Now, a large multicenter, randomized, double-blind, controlled trial conducted by Mastenbroek and co-workers provides further evidence that PGS does not increase the rate of pregnancy and, in fact, significantly reduces that rate among women of advanced maternal age.

The Mastenbroek study compared outcomes among 206 women who had PGS and 202 women who did not. Both groups were matched for maternal age older than 35 years. Blastomeres were analyzed for eight chromosomes, including those known to be highly associated with miscarriage (1, 16, 17, 13, 18, and 21; X and Y).

Among women who underwent PGS, 25% had an ongoing pregnancy of at least 12 weeks’ gestation, compared with 37% of unscreened women. A similar higher rate of live birth was seen among unscreened women (35%, versus 24% in the PGS group).

Mastenbroek’s results are comparable to what was reported from an earlier randomized trial of PGS,1 in which the implantation rate as the primary outcome among women who had PGS and among controls was not significantly different. Contributors to 1) the lack of success of PGS and 2) the apparent detriment of PGS to the ongoing pregnancy rate include:

  • potential for damage to the embryo at biopsy
  • limitations imposed by FISH technology on the number of probes that can be accurately assessed technically
  • a growing knowledge that a significant percentage of embryos are chromosomal mosaics at this stage—a phenomenon that likely results in nontransfer of embryos that have the potential for developing karyotypically normally.

Does PGS improve outcomes?

More recently, Mersereau and colleagues reported pilot results from a prospective, randomized, controlled trial that assessed whether PGS could improve pregnancy outcomes. Here, selection of infertile women for the study was not restricted to poor prognosis categories, such as advanced maternal age and recurrent pregnancy loss.

Using the live birth rate as the outcome measure, PGS for seven chromosomes was determined not to be associated with a significantly increased live birth rate among screened pregnancies. Sample sizes had been calculated to establish, with significance, a 50% increase in live births—from 30% in the control (unscreened) population to 45% in the screened population. Secondary endpoints, such as the implantation rate and pregnancy loss, also did not differ significantly between the PGS cases and controls.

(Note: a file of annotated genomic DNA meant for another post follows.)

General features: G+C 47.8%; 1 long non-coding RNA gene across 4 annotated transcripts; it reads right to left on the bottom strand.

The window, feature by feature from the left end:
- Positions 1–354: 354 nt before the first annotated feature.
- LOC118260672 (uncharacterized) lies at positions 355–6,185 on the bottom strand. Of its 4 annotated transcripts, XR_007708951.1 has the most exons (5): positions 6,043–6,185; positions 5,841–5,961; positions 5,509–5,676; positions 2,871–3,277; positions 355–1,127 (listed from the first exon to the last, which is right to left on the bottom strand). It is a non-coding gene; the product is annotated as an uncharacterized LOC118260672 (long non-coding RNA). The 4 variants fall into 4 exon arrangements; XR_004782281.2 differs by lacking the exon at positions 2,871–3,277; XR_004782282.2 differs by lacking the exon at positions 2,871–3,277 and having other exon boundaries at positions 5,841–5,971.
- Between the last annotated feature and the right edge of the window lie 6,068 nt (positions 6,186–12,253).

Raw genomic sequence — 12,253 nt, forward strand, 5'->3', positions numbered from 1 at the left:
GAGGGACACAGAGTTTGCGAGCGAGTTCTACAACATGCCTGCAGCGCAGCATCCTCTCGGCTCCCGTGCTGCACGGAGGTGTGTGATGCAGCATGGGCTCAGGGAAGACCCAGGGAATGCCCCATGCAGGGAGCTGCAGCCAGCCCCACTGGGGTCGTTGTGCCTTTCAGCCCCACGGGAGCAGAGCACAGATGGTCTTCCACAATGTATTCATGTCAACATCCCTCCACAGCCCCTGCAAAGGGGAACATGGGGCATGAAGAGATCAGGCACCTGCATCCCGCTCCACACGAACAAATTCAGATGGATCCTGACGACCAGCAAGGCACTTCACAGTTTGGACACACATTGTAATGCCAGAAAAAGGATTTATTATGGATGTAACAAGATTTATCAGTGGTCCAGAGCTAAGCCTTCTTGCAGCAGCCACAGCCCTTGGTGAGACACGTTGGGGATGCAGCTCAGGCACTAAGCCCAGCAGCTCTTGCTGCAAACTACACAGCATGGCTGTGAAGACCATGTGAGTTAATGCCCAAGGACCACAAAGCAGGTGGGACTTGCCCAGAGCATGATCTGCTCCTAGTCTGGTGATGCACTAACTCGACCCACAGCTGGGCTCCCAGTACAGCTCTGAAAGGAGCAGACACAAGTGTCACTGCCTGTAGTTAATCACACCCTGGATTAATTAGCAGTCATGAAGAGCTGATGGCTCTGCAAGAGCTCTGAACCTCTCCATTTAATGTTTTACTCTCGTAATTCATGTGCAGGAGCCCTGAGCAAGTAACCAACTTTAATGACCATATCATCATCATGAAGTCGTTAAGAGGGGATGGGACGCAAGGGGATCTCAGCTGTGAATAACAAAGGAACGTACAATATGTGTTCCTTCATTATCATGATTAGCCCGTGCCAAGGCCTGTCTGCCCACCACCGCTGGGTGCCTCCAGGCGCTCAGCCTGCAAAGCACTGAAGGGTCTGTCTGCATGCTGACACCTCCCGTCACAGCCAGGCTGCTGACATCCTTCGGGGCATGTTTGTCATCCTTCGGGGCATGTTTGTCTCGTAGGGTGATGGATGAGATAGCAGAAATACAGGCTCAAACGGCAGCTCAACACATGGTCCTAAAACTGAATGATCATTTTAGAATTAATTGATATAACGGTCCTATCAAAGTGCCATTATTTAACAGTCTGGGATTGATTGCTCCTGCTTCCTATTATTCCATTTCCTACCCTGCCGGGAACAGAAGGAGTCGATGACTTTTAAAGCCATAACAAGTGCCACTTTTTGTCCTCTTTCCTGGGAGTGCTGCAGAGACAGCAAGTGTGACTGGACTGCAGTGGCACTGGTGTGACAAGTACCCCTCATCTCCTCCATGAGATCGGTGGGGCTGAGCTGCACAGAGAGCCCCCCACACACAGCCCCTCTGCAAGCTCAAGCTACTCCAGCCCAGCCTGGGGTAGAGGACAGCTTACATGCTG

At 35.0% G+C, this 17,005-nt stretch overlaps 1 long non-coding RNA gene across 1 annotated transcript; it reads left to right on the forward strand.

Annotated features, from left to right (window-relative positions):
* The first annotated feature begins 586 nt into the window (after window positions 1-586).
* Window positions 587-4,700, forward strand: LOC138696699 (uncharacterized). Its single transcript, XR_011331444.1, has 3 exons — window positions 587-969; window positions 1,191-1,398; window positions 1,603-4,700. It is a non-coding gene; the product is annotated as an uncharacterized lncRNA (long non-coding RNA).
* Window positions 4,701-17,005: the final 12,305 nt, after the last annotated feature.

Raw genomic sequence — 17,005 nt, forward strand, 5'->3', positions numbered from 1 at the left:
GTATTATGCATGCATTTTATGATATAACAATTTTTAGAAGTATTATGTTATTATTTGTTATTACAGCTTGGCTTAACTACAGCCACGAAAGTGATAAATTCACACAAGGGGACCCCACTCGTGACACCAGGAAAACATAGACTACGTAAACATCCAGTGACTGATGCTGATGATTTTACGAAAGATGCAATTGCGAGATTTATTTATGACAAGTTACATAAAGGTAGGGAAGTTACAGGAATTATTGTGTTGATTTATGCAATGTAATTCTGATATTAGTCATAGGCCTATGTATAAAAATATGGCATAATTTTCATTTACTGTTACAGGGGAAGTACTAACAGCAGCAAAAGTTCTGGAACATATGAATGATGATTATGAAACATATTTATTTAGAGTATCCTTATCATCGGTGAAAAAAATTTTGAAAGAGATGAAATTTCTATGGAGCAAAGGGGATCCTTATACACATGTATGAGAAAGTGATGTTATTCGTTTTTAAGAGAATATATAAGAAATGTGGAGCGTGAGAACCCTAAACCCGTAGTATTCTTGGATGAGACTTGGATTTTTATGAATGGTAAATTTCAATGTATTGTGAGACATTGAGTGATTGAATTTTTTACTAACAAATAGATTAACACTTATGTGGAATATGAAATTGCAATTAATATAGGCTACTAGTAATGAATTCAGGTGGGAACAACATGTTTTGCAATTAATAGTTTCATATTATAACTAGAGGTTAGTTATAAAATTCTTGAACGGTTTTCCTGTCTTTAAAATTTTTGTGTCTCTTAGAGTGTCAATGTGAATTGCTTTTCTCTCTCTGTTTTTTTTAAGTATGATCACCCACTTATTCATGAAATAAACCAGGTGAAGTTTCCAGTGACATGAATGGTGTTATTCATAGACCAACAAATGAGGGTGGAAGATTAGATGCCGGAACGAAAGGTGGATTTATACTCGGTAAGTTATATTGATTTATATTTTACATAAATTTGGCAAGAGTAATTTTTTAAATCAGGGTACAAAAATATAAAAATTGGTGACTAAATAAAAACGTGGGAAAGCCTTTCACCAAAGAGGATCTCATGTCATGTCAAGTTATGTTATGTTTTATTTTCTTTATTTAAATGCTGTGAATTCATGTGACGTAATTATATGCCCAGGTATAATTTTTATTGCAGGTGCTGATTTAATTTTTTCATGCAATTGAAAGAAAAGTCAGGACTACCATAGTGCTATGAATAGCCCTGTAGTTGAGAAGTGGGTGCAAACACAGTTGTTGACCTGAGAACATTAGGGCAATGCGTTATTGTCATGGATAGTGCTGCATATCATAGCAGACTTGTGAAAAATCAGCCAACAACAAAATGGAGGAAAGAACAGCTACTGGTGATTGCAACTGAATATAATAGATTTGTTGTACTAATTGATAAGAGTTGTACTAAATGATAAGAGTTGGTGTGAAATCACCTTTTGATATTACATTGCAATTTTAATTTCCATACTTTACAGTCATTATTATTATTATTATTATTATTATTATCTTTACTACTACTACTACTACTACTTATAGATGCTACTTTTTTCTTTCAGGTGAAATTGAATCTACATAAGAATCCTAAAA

Again, technical difficulties of two-blastomere biopsy, with its potential for embryo damage, and the presence of underlying embryo mosaicism represent possible barriers to improving the live birth rate when utilizing PGS.

Technical limitations may be one of the largest obstacles
to applying PGS

Practice Committee of the Society for Assisted Reproductive Technology; Practice Committee of the American Society for Reproductive Medicine. Preimplantation genetic testing: a Practice Committee opinion. Fertil Steril. 2007;88:1497–1504.

FISH probes can be chosen to reflect the nature of a given patient’s risk (advanced maternal age, recurrent pregnancy loss) when performing PGS, but the technique itself is limited by the number of probe sites that can be interpreted accurately at one time. Typically, analysis of more than five chromosomes requires two cycles of hybridization, with their associated time requirement and potential for degradation of the single cell.

Alternatively, advances in the analysis of all 23 chromosomes through comparative genomic hybridization may, ultimately, provide an avenue for applying PGS. At the moment, time limitations prohibit comparative genomic hybridization without embryo cryopreservation. Further investigation of other technical limitations, such as the high rate of mosaicism, has revealed that, when two cells are examined and found to be karyotypically discordant, further analysis of the entire embryo will reveal that more than 50% of embryos are, in fact, euploid—that is, chromosomally normal. Random biopsy of the abnormal cell solely would relegate the embryo to nontransfer, despite the predominance of an underlying euploid state.